The Skanda Purana

by G. V. Tagare | 1950 | 1,763,776 words

This page describes Puranic measurements of time which is appendix 3 of the English translation of the Skanda Purana, the largest of the eighteen Mahapuranas, preserving the ancient Indian society and Hindu traditions in an encyclopedic format, detailling on topics such as dharma (virtous lifestyle), cosmogony (creation of the universe), mythology (itihasa), genealogy (vamsha) etc.

Appendix 3 - Purāṇic measurements of time

Note: This appendix is extracted from a note of Chapter 39 (the greatness of Barkareśvara) of the Kaumārikā-khaṇḍa of the Māheśvara-khaṇḍa:

“Henceforth I shall narrate the measurements of Time. Understand it...”

Measures of time:

Verses 46b-64 give the measures of time: (Cf. Brahmāṇḍa 1.2.29. 5-21)

15 Nimeṣas = 1 Kāṣṭhā
30 Kāṣṭhās = 1 Kalā
30 Kalās = 1 Muhūrta
30 Muhūrtas = Day and night (24 hours)
(Ahorātra—a complete day)
15 Ahorātras = 1 Pakṣa (Fortnight)
2 Pakṣas = 1 Month
2 Months = Ṛtu (season)
3 Ṛtus = 1 Ayana (Transit of the Sun)
2 Ayanas = 1 Vatsara (Year).

The day has five Kalās of three Muhūrtas each viz. Prātaḥ (morning), Saṅgava (Forenoon), Madhyāhna (Mid-day), Aparāhṇa (Afternoon) and Sāyāhṇa [Sāyāhna?] (Evening). The years (Vatsaras) are five, viz. Saṃvatsara, Parivatsara, Idvatsara, Anuvatsara, Yuga. This is the early concept of a yuga.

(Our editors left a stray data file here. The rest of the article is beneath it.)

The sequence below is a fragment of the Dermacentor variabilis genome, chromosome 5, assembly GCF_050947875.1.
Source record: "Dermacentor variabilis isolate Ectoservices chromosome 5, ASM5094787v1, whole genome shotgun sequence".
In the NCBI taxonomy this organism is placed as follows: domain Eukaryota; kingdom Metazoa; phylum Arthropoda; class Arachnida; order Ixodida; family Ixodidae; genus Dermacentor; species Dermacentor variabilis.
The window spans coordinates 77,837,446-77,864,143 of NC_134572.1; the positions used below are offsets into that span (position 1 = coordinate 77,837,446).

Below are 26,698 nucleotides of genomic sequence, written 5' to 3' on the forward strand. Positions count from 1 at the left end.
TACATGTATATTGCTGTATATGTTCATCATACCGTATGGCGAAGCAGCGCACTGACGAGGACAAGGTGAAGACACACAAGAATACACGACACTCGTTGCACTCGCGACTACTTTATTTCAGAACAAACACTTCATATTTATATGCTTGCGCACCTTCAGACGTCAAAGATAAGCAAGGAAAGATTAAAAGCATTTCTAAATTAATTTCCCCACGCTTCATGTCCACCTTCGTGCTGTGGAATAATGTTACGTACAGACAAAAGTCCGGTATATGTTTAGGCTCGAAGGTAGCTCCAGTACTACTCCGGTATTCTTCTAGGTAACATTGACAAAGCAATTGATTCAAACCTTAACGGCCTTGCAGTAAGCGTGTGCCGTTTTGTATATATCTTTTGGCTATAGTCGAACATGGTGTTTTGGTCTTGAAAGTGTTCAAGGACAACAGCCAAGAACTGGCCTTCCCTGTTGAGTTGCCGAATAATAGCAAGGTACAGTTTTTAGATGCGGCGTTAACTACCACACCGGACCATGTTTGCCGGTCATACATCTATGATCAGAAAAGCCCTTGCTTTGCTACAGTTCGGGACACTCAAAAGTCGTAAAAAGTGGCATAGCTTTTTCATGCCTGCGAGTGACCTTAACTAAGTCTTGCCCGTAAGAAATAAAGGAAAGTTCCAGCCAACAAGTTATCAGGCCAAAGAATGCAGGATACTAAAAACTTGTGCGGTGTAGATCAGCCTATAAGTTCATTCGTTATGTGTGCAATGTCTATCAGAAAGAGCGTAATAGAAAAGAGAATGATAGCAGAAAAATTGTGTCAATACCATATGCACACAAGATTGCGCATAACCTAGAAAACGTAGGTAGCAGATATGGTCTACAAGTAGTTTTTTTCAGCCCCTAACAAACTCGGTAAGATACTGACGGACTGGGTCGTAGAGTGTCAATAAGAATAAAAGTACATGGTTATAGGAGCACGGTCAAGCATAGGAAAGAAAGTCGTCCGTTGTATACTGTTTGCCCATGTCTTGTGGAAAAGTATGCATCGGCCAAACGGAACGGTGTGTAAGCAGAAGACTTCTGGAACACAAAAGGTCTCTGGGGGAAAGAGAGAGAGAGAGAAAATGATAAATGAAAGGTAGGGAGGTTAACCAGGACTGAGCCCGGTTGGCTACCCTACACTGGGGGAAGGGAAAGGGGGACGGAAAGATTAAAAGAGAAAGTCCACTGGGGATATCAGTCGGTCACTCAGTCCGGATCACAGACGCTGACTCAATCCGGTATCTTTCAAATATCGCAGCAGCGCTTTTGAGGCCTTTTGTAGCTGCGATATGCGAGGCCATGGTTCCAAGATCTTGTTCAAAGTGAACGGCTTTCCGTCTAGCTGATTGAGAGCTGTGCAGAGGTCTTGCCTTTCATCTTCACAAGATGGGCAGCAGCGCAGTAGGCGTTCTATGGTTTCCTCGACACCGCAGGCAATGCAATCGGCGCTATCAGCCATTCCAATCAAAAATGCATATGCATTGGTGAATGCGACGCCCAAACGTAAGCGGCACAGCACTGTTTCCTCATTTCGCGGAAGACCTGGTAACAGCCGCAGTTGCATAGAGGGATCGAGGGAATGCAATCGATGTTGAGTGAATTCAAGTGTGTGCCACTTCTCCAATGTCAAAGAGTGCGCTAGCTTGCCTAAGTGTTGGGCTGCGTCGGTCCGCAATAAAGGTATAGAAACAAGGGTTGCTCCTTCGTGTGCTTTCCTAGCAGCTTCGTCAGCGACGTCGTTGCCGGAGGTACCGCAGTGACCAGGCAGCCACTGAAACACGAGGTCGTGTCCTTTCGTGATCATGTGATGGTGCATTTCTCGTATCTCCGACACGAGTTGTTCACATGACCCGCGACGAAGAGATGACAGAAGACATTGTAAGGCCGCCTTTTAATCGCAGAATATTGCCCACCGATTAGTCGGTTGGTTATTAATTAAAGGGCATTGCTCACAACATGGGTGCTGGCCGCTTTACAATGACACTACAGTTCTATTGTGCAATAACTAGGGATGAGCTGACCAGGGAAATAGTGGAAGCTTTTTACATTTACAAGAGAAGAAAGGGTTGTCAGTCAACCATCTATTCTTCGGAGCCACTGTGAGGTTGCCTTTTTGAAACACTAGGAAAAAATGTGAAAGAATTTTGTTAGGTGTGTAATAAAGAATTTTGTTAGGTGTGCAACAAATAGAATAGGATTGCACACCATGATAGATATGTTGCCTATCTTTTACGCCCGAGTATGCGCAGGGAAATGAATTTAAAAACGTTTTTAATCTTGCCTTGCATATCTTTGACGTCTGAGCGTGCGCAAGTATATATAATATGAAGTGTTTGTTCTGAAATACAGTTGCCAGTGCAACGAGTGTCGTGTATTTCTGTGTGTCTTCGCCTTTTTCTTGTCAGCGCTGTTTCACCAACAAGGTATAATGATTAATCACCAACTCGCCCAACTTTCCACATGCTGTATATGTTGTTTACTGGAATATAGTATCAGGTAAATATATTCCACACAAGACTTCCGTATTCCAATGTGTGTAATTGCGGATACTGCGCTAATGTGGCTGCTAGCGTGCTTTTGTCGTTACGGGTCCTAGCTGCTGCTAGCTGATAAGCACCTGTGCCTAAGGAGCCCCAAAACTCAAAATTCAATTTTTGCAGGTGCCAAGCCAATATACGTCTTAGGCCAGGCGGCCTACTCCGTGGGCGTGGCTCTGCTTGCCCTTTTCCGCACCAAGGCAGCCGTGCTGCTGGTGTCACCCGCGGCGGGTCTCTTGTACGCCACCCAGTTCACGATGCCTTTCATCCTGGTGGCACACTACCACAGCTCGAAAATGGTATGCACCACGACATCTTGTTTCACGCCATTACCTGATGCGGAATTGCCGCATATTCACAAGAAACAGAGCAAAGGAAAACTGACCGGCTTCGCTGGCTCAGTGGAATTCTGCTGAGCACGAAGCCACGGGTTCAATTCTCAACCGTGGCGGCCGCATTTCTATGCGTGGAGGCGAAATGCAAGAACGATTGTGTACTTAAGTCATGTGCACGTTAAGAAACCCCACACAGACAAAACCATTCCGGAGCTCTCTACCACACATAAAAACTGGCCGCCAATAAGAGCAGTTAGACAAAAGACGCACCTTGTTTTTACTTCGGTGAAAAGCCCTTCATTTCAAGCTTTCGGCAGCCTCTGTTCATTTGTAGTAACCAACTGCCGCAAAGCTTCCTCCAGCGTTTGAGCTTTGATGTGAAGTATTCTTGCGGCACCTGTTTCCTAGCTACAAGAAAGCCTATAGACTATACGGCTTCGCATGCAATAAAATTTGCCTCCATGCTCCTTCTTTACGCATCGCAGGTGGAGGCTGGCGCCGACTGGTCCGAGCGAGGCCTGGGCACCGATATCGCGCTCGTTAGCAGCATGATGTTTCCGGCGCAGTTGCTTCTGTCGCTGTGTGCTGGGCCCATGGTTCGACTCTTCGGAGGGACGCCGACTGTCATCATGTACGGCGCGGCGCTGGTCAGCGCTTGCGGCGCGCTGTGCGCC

Human and Super-human reckoning of Time:

Verses 54-64 give the comparison of human and super-human reckoning of Time.

1 Human month = One day of Pitṛs
1 Human year = One day of Devas (the Northern transit, the day and the Southern transit, the night)
1 year of Devas = day of Saptarṣis

Post-Vedic Yuga duration—Human years

Kṛta = 1728,000
Tretā = 1296,000
Dvāpara = 864,000
Kali = 432,000
[the above four = 1 Yuga of Devas (Divyayuga)]
71 Divyayugas = 1 Manvantara (Manu’s life span)
14 Manvantaras = 1 day of Brahmā
Brahmā’s life is his hundred years.

There is a consensus in Purāṇas and Smṛtis about this reckoning (vide I. BhP III.11.310, KP T. 5.6-19, MtP 142.4, VāP 50.168-178).

Like what you read? Consider supporting this website: